Tag Archives: Finnegans Wake

riverrun

September 1985. I am beginning my second year as a drama undergraduate student at the University of Calgary. I walk into the bookstore and buy my required course books, plus this:

It is in the course books for some English course, possibly a graduate-level one. They don’t check whether you’re enrolled in a course before they let you buy a course book. I may have deprived some English student of the chance to buy Joyce’s famed masterwork.

I doubt it, though.

I had first read about this book in a Time magazine anniversary issue looking back over the past most-of-a-century. The book, described as having no discernible plot and not written in normal English, sounded fascinating. It is 628 published pages long and took 17 years to write (1922–1939). There is no apostrophe in the title; that is deliberate, to encourage a multiple reading: the wake of Finnegan; the waking of Finnegans; an injunction to Finnegans to wake.

I take out my wet-ink pen and write my name on the fly leaf, a river of blue running to dry and mark my passage.

This was back when my signature was almost legible. That signature would not work for forgery now. My current signature looks like the dust cloud that always follows Pigpen in the Peanuts comics.

I read this book like an exercise program, 10 pages a day, whether I understood them or not. It was a marathon, a 63-day marathon, all while I was putting up with a difficult roommate and he was putting up with a difficult roommate. But it was a huge influence on me. I wrote quite a lot of unreadable incoherent garbage for some time afterwards. It may have stunted my development as a writer for a year or two. Probably not, though; I was so immature, nothing I wrote was really worth the effort for a very long time.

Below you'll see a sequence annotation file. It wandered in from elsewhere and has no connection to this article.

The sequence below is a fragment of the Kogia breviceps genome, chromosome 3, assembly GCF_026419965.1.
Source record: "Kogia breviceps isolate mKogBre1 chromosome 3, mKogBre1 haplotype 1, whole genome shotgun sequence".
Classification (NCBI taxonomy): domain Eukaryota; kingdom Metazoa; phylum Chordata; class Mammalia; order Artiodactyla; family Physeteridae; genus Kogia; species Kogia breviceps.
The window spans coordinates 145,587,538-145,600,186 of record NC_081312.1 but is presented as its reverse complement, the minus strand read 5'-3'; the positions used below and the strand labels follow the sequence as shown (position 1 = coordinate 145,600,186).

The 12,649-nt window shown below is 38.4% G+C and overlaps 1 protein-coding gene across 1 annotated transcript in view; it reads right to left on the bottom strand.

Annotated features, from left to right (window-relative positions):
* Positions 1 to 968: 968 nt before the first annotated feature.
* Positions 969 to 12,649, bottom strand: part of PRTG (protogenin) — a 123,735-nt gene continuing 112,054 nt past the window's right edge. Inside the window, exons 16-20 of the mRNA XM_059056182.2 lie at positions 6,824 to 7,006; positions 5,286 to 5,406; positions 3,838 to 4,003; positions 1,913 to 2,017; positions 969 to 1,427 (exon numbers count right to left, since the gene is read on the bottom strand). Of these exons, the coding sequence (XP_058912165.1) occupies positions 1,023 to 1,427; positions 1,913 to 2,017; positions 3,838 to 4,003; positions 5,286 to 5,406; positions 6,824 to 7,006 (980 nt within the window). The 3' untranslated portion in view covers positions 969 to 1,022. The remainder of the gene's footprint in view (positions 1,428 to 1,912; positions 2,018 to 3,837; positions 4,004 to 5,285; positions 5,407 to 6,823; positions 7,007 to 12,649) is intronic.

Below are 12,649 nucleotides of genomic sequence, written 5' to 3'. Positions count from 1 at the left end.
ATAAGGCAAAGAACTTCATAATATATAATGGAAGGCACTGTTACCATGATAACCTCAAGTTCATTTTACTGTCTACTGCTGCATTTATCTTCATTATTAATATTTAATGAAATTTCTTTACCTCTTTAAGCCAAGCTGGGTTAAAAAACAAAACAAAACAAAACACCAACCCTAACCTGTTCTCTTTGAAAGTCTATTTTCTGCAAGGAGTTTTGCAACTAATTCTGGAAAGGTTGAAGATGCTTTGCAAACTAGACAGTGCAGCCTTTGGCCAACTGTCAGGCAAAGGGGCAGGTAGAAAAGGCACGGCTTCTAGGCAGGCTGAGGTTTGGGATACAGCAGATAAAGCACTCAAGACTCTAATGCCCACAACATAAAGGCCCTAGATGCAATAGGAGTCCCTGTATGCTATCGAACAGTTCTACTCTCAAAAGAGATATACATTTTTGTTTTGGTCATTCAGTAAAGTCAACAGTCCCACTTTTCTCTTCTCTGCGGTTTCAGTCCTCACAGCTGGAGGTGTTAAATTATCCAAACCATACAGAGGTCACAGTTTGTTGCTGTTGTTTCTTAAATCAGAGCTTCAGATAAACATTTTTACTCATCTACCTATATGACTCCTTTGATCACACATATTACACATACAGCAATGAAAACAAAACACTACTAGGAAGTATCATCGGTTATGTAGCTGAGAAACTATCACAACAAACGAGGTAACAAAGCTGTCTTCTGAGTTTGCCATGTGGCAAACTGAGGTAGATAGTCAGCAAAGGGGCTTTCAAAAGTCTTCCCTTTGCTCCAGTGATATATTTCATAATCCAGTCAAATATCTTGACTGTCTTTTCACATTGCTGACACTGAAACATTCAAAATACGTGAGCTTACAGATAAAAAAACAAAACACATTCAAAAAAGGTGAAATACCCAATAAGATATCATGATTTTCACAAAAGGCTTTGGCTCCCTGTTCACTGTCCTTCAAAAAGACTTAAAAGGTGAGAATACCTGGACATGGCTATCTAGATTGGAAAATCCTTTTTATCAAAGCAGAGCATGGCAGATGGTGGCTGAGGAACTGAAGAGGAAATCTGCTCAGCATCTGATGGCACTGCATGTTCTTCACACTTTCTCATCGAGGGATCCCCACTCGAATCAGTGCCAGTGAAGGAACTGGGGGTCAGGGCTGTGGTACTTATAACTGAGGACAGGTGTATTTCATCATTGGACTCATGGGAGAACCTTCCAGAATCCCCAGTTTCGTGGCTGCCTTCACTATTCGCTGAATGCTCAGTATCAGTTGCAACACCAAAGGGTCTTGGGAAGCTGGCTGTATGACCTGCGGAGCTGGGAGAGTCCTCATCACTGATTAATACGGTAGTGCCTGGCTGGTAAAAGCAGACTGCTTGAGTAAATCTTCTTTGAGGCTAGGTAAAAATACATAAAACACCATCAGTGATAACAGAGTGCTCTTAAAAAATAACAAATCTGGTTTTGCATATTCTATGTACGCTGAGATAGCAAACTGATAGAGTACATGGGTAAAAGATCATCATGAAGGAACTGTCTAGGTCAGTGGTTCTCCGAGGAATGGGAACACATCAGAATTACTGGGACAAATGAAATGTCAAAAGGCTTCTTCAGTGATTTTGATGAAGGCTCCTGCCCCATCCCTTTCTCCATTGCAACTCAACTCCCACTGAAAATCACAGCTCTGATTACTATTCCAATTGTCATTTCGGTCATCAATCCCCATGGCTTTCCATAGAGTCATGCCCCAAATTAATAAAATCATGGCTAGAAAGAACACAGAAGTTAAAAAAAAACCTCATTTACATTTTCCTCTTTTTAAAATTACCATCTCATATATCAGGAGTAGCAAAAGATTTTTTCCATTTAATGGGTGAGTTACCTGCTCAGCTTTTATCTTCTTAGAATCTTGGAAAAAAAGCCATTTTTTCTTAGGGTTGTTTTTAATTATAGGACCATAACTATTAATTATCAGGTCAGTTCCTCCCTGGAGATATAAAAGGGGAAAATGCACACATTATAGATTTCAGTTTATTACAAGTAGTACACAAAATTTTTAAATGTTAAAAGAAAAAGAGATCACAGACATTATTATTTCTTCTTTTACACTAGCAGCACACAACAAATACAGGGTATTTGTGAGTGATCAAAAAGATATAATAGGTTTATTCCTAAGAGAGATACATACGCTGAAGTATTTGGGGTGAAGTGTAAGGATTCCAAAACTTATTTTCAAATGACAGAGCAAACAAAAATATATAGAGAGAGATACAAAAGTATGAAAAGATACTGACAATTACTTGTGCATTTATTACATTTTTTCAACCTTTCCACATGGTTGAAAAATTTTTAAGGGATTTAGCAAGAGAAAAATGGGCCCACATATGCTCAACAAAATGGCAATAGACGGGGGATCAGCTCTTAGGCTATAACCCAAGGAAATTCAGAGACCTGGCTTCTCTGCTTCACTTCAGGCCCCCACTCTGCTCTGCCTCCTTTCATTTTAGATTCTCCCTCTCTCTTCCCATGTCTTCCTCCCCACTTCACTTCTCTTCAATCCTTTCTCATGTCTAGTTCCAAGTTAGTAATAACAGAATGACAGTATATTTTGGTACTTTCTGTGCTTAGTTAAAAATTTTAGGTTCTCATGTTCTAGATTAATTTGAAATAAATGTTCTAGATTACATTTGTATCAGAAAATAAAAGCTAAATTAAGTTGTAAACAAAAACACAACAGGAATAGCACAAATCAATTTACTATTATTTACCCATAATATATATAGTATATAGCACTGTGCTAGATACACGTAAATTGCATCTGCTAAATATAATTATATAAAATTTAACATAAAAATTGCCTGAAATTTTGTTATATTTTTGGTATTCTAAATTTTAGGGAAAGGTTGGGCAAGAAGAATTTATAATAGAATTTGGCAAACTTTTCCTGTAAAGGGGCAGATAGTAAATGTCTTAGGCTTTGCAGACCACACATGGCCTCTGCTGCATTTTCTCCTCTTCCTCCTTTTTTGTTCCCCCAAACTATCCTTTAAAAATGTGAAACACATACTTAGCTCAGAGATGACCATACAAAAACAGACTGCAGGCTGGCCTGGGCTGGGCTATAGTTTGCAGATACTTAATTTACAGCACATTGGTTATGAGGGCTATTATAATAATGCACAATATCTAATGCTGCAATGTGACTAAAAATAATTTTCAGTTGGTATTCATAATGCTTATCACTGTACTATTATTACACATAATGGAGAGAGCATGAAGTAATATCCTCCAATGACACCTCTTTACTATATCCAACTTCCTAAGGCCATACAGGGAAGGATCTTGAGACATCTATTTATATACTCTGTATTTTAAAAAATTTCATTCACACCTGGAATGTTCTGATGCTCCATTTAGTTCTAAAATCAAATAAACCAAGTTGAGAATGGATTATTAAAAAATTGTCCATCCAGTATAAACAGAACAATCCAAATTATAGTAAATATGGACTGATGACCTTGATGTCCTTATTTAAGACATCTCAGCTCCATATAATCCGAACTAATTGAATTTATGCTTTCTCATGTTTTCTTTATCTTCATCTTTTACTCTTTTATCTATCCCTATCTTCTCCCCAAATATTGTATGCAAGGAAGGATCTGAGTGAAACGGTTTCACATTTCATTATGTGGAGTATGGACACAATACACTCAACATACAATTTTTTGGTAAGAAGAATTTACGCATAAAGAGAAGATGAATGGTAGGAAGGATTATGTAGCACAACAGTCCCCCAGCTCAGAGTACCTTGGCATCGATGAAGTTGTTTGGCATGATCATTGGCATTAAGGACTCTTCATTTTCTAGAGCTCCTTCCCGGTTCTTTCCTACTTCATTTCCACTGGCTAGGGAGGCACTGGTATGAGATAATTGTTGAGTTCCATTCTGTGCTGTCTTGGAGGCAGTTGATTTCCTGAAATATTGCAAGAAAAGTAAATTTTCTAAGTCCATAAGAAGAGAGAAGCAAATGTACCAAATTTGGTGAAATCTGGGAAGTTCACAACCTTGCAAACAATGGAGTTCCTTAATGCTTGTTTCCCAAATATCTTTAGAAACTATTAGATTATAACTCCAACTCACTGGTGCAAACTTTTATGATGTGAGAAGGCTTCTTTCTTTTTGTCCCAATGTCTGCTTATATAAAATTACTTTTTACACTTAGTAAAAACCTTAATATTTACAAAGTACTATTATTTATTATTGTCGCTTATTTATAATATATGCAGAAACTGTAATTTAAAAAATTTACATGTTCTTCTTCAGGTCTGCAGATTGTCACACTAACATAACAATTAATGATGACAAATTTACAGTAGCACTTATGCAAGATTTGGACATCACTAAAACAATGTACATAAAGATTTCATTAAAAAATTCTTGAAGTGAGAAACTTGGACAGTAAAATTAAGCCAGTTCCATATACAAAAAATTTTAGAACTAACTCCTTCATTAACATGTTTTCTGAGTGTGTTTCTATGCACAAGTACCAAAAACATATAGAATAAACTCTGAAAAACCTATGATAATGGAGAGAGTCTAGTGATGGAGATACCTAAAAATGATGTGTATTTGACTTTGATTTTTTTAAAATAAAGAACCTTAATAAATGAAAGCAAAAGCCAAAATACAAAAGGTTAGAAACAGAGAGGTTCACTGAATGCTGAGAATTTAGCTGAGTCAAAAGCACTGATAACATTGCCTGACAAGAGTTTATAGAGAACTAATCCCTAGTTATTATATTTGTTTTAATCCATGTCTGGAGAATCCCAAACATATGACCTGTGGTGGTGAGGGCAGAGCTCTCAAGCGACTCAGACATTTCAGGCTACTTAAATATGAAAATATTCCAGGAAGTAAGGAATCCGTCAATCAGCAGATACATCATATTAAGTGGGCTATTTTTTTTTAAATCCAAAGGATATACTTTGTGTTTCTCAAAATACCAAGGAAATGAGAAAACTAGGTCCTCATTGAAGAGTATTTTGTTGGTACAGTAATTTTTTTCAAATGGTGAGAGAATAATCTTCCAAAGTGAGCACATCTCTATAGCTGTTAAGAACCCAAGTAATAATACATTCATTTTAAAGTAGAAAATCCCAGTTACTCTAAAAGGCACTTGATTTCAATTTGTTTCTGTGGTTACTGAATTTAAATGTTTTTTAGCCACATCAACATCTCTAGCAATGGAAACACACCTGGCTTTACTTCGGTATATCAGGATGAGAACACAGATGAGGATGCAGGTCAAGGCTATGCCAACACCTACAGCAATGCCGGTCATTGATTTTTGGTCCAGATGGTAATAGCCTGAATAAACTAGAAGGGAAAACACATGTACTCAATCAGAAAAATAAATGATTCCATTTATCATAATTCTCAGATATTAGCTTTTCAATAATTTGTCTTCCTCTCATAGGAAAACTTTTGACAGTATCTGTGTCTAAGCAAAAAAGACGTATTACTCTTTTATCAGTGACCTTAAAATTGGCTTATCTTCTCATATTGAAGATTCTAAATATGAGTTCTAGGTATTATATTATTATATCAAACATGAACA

The calligraphy of the cover I loved; I had loved calligraphy for me for some time. We may count that as another influence. Somewhere around then, I made this poster.

The water blur was not intentional. It happened when someone, in a water fight with my roommate, splashed a large mugfull through our doorway and nailed the poster squarely, rivers of cold tap water running the ink to exceed the paper. The dude was apologetic, but I must admit it was probably an improvement.

The motto was not intended as a reference to Finnegans Wake, but it might as well have been. Joyce truly exceeded all reasonable bounds. Perhaps when I am retired, at age 102, I will read it again and begin to understand it. We all know that Shakespeare made up a lot of words, but Joyce made up as many on any given page. Here’s one chosen at random.

Invention is much easier when you are not constrained to coherence.

What word could I possibly choose from all this? The first: riverrun.

It is also the one after the last. The narrative loops back on itself, like a fever dream that simply doesn’t end. The final sentence stops in the middle and is resumed at the beginning. I have paused in the middle of that sentence, dammed, but damned if I don’t pick it up again in the full course of time.